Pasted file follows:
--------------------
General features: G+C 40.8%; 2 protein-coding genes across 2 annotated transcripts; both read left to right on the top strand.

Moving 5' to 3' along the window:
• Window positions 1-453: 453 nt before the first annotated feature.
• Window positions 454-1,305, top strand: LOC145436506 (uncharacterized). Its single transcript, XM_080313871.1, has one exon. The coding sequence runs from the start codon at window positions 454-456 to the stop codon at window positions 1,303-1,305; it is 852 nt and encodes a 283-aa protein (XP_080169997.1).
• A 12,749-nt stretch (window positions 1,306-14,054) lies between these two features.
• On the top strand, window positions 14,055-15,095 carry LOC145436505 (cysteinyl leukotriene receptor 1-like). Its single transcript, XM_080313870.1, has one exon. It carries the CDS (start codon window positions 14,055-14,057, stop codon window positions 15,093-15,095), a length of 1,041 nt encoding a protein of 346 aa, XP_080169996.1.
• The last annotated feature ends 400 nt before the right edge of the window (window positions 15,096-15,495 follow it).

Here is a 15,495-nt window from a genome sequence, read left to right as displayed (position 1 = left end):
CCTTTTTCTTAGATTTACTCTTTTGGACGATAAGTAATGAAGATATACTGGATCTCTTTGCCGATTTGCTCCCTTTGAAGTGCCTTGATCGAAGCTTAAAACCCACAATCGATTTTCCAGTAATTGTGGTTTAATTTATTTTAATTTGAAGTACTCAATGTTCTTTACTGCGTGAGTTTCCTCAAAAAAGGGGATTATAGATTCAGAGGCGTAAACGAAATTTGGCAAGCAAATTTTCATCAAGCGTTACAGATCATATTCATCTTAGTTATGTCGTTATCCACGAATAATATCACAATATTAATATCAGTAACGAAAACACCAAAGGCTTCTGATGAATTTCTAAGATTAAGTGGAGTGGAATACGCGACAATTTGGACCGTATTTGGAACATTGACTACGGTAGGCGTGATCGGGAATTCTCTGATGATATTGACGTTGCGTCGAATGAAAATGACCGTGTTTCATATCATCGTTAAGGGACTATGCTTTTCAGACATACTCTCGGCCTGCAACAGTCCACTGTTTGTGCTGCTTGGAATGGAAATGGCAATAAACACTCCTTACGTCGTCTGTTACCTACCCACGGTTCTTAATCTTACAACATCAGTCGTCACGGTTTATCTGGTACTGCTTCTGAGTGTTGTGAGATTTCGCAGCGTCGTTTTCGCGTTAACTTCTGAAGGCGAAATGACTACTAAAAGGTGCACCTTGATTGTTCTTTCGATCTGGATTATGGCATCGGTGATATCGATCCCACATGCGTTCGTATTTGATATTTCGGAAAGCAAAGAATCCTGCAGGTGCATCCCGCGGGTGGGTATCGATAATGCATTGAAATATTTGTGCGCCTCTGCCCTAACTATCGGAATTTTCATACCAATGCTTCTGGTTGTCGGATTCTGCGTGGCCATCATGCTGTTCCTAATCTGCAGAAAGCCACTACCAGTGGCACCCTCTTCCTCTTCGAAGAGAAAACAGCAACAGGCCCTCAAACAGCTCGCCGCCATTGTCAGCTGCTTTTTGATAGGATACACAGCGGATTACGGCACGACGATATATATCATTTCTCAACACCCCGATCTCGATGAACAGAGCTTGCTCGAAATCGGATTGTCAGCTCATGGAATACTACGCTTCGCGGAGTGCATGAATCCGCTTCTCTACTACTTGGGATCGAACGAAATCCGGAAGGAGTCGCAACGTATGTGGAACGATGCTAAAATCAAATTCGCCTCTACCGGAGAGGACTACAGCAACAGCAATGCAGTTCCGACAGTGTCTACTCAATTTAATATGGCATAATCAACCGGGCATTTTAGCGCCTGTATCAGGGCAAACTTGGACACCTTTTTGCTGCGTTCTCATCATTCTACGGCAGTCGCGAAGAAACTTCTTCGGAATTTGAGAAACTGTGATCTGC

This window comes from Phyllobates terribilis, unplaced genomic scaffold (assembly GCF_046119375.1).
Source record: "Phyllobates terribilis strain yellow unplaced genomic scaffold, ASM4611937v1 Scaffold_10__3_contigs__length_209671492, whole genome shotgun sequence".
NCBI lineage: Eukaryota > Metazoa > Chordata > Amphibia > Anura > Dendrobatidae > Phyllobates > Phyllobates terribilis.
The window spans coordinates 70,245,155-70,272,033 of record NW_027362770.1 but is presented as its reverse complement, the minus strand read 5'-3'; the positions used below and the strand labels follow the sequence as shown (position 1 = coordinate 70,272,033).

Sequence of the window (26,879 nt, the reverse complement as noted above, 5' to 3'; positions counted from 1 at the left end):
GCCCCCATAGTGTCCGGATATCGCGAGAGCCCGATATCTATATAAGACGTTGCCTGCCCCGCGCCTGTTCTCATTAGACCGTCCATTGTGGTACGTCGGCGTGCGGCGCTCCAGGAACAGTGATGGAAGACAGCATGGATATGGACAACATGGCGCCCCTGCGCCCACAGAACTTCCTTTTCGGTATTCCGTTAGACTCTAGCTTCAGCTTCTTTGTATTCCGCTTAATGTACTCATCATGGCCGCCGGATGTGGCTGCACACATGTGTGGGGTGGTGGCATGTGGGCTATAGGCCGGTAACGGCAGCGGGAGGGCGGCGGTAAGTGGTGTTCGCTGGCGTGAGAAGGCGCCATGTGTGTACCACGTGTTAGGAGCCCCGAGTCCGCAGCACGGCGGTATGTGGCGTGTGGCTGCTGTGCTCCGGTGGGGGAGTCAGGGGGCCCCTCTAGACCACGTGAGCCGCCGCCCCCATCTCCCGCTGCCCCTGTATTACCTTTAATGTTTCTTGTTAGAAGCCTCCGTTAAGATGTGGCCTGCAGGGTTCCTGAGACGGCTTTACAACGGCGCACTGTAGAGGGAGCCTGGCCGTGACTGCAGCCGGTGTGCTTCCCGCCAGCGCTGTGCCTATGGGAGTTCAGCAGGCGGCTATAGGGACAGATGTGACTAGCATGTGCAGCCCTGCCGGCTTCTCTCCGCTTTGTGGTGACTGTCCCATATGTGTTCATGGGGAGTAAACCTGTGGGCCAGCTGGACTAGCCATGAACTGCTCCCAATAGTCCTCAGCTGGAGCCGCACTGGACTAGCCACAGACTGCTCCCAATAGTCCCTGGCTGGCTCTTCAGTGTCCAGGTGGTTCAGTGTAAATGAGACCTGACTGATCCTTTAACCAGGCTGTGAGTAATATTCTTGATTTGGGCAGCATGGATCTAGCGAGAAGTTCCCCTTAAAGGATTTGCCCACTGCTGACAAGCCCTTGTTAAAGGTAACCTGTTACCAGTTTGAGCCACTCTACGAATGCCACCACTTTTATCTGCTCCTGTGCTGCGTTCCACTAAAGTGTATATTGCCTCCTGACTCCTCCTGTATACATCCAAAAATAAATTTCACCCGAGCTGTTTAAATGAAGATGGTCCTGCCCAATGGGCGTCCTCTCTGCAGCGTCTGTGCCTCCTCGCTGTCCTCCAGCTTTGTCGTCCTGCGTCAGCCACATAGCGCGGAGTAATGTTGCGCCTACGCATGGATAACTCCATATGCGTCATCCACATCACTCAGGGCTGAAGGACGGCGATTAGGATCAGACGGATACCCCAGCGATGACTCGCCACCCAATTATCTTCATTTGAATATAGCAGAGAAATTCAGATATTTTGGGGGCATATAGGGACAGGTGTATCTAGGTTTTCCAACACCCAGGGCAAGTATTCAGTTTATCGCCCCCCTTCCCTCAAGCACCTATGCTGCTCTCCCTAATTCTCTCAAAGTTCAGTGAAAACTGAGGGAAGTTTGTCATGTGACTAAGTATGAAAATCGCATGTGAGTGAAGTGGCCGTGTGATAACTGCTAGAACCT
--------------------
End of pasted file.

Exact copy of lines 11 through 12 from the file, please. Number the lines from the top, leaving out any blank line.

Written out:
Source record: "Phyllobates terribilis strain yellow unplaced genomic scaffold, ASM4611937v1 Scaffold_10__3_contigs__length_209671492, whole genome shotgun sequence".
NCBI lineage: Eukaryota > Metazoa > Chordata > Amphibia > Anura > Dendrobatidae > Phyllobates > Phyllobates terribilis.